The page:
RENEE MONTAGNE, host:
Let's take a moment to remember a time of change in America. Tennessee's military governor, Andrew Johnson, freed his personal slaves on this day in 1863. During the early part of the 20th century, blacks in East Tennessee celebrated on August 8th by staying home from work, and many in Knoxville went to the most popular park in the city - the only day of the year they were allowed to do so. The day still stands as a reminder of the region's segregated past.
Matt Shafer Powell of member station WUOT reports.
MATT SHAFER POWELL: At Knoxville's Chilhowee Park, workers with weed whackers trim up what little grass there is. These days, there's a zoo next door. But now this gated patch of land on the city's east side is mostly a huge parking lot, with a few picnic tables, exhibition buildings and a pond.
This is not the Chilhowee Park in Robert J. Booker's(ph) memory. Peeking over his glasses through 72-year-old eyes, he suspects few people would come here if not for the zoo and the annual fair.
Mr. ROBERT J. BOOKER : When I talk about how all the 8th of Augusts we had to go to Chilhowee Park, they say, for what? I say, God, have you ever been to the Tennessee Valley Fair? Yes. I said, that's what Chilhowee Park was every day.
POWELL: Back when Booker was a young boy, Chilhowee Park was a slice of heaven. There was a roller coaster, bumper cars, and plenty of junk food. But as a young African-American boy, Booker was allowed to come here only one day a year, a day Booker describes is second only to Christmas.
Mr. BOOKER: We waited all year for the 8th of August, because that was the one time we would have a chance to come to Chilhowie Park and eat the cotton candy, and to get on these various rides, and to play these various games that, for a whole year, you wouldn't do again.
POWELL: Avon Rollins is the director of the Beck Cultural Exchange Center, an African-American museum in Knoxville. Looking back as an adult, Rollins says the city's annual one-day open gate policy at the park seems like a slap in the face. But he says that doesn't make his boyhood memories of August 8th any less special.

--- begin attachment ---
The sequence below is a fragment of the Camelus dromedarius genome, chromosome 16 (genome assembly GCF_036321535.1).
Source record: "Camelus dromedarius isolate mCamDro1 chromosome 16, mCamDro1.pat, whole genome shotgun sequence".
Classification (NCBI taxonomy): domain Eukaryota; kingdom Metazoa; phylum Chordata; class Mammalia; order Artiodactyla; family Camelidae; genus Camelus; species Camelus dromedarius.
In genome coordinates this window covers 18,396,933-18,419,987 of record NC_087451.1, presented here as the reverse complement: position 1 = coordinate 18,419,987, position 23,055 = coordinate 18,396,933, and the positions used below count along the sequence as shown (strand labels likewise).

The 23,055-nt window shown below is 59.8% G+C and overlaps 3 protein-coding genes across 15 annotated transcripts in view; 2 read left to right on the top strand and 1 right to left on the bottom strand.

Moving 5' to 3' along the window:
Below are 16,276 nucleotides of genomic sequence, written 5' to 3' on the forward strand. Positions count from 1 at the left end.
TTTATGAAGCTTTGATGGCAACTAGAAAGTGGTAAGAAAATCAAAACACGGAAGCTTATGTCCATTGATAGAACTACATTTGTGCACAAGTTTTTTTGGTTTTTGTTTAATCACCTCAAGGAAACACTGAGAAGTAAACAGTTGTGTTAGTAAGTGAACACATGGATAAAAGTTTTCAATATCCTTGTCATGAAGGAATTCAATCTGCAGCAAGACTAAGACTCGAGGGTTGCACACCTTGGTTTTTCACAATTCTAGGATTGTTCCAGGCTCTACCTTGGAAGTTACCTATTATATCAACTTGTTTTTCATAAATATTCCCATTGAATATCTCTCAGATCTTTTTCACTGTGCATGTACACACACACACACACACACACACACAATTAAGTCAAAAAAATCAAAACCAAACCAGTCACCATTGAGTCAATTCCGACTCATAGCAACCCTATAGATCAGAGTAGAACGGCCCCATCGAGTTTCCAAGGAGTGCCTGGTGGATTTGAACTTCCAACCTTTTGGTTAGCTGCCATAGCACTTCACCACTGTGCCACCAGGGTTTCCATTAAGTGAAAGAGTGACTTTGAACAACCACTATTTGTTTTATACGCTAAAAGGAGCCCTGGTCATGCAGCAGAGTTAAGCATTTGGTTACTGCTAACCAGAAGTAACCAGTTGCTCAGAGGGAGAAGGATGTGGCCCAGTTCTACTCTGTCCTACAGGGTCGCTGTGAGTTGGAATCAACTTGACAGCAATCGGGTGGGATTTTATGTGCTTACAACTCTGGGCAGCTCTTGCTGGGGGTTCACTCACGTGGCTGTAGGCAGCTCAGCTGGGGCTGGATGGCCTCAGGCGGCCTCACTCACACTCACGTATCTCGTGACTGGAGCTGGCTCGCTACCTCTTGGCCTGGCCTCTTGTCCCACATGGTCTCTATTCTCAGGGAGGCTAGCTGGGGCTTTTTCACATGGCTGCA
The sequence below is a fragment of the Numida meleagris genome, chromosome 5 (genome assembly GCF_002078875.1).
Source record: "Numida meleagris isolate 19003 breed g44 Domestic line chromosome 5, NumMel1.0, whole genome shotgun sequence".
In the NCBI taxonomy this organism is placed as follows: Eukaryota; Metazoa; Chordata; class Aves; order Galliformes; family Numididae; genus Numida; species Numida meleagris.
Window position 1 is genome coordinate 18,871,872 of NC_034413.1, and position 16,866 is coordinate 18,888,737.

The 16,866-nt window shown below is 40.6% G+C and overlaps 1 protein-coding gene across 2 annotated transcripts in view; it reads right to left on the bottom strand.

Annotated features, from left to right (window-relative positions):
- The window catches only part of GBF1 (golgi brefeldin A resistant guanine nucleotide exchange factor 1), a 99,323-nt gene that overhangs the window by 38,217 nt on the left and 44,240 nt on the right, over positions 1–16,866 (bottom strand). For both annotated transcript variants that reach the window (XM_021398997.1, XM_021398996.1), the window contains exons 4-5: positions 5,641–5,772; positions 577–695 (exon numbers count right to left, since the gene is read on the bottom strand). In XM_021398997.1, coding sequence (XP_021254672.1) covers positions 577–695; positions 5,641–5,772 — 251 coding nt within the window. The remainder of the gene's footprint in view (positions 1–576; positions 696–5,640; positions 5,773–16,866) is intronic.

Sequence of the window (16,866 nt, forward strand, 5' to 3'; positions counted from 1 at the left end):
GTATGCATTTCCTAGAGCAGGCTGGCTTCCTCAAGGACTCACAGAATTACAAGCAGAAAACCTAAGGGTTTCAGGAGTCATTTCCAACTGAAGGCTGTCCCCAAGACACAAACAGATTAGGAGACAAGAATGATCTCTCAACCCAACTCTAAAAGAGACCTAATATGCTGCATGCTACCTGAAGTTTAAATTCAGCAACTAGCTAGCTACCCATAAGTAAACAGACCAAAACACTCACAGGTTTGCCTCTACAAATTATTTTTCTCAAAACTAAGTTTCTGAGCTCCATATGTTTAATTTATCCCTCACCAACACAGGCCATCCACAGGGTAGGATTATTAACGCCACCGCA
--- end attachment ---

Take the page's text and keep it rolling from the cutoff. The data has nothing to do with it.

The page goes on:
Mr. AVON ROLLINS (Executive Director, Beck Cultural Exchange Center): From your youth, you look back at it as positive memory in terms of you interfaced with people who were close to you, you had fun at the park, the recreation facilities, or picnics, you know, whatever.
POWELL: Both Rollins and Booker acknowledge it was a very different time. There were more blacks in Knoxville then in terms of percentage of overall population. But it was a community that had yet to find its voice in the struggle against separate-but-equal. In fact, segregation was often a forbidden topic among the city's black families.
As an African-American girl growing up in Knoxville during that time, Marcella Satterfield(ph) says Jim Crow laws were a part of life.
Ms. MARCELLA SATTERFIELD: And you look back to say we shouldn't have even gone. We just should have said, keep your park. We don't have to have your park. But, I guess, because of all the miseries that had been endured through slavery, through the Reconstruction years, through the Jim Crow, I guess people said if we can have a good time this one day, let's go have a good time.
POWELL: As the rides disappeared from Chilhowee Park, so, too, did Jim Crow. And so did the August 8th celebration. Now, African-American groups in Knoxville want to bring August 8th events back as a part of East Tennessee history. Not, they say, as a day to stir up bad memories of past injustices, but to recognize how much things have changed.
For NPR News, I'm Matt Shafer Powell in Knoxville.
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